That election brought Ronald Reagan to the White House and also cost the Democrats 12 Senate seats, which would give the Republicans in the 97th Congress, starting in January 1981, their first Senate majority since 1954. One of the Democrats who would not be returning to the Senate was Birch Bayh, defeated by future Vice President Dan Quayle.
The 96th Congress, still with a majority Democratic Senate, held a lame-duck session after the November election, one of 16 such sessions in the 39 Congresses since 1940. The urgency for it came from the lack of budget authority for most of the government, but also for some other important, difficult, and controversial legislation that had been put off until after the election.
Strong support for Bayh-Dole in their ranks kept the soon-to-be majority Senate Republicans from opposing its passage. But for the bill to be voted on in that session required unanimous consent of the Senate — which meant a thumbs up from Long. He acquiesced, supposedly out of respect and friendship for his departing colleague, Birch Bayh.
President Carter did not give any indication whether he would sign the bill. The Constitution gives a president 10 days (not counting Sundays) to veto a bill, sign a bill, or let it become law without his signature. On the last possible day, December 12, Carter signed it.
It is ironic that the Cohen-Boyer patent was issued and assigned to Stanford and UCSF before Bayh-Dole made it easier for universities to patent inventions that had benefited from federal funding. Both institutions had used money from the NIH and private foundations in the relevant recombinant DNA research, but they did not have to wait for Bayh-Dole’s passage to patent the invention. A pre-existing patent agreement existed between the federal Department of Health, Education, and Welfare (the precursor of the Department of Health and Human Services) and Stanford’s Office of Technology Licensing that allowed Stanford and UCSF to patent the technology before Bayh-Dole took effect.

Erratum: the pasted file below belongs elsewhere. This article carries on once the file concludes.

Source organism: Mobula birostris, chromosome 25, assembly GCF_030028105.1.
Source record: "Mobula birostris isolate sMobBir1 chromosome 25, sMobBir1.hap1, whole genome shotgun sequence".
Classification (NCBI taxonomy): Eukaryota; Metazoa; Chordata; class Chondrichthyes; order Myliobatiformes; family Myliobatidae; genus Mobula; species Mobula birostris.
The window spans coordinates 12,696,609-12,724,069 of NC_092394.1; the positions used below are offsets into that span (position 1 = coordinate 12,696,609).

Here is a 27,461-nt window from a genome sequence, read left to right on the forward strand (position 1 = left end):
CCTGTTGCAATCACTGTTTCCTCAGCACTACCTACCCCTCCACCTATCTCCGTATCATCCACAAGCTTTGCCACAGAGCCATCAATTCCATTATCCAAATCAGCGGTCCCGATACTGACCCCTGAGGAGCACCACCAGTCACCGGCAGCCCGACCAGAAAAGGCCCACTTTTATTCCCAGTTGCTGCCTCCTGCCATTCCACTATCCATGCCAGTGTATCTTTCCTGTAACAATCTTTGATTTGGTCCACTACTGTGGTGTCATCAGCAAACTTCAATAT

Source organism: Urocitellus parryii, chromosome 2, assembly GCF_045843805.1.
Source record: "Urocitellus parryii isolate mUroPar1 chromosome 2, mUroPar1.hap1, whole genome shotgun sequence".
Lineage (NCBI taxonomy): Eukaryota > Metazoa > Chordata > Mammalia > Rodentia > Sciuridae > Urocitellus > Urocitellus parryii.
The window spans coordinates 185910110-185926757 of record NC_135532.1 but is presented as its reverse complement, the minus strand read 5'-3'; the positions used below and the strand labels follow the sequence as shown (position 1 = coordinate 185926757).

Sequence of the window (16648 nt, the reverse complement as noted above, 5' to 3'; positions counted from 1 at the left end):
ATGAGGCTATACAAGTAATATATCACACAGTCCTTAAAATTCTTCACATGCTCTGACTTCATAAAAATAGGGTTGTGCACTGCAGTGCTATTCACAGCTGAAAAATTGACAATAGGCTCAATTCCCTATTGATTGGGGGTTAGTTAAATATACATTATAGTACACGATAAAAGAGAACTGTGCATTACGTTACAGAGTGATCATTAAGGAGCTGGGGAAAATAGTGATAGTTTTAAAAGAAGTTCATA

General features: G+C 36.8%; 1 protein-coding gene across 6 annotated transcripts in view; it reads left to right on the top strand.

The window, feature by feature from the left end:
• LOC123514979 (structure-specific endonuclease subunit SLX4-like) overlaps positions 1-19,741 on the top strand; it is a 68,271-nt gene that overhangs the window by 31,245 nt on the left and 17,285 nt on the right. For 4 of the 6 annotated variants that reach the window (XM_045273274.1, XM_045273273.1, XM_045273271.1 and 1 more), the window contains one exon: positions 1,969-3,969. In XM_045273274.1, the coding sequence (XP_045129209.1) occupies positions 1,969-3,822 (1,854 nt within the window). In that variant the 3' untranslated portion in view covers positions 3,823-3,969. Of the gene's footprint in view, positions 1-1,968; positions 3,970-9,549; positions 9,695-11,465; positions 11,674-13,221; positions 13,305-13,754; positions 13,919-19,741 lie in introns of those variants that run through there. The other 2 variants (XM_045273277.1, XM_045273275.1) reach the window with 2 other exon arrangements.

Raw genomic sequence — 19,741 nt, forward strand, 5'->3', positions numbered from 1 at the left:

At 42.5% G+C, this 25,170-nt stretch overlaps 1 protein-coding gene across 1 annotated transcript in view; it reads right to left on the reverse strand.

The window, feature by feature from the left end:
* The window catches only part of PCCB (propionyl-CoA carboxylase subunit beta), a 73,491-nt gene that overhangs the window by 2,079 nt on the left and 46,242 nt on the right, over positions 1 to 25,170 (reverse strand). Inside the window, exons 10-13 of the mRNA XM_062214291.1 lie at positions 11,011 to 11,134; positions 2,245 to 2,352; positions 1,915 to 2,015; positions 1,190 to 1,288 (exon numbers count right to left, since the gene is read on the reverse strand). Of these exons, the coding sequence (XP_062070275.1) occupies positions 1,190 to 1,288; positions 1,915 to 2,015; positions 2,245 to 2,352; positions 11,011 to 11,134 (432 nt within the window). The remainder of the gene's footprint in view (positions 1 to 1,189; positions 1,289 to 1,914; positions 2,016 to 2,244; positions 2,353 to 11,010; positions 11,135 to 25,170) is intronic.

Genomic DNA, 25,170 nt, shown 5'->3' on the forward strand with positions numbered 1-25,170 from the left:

So in two days short of two months, the nascent biotech industry and university biotechnology research were propelled into the future with a Nobel prize, a stunning biotech IPO, two research commercialization acts, and a fundamental patent. And no one at the time seemed to notice their collective importance. True, there were other things going on then. During the first three weeks, Republican Ronald Reagan, who at the time seemed to be at the conservative extreme of American politics, was challenging moderately conservative Democrat Jimmy Carter, and on November 4 defeated Carter after only one term in office. For the entire period, 53 U.S. diplomats and citizens from the American Embassy in Tehran, Iran, were being held captive, marking their first full year of detention in early November. The economy was still reeling from the second oil crisis and its resulting high inflation (and was about to plunge into a sharp recession).
In the midst of all that, largely unnoticed, the building blocks of a new era in biotechnology came together.
And so it often is with history. Some crucial events are obvious; others sneak up on us. And blatant or obscure, through all these momentous historical periods, we go on with our day-to-day jobs, loves, and lives, only rarely looking back and noticing the times in which we lived — sometimes only after 40 years.
Henry T. Greely, J.D., is professor of law and professor by courtesy of genetics at Stanford University, where he directs the Stanford Center for Law and the Biosciences and chairs the steering committee for the Stanford Center for Biomedical Ethics. He thanks Jacob Sherkow and Robert Cook-Deegan for their helpful comments on the article, as well as his research assistants, Brittany Cazakoff and Cassidy Amber Pomeroy-Carter.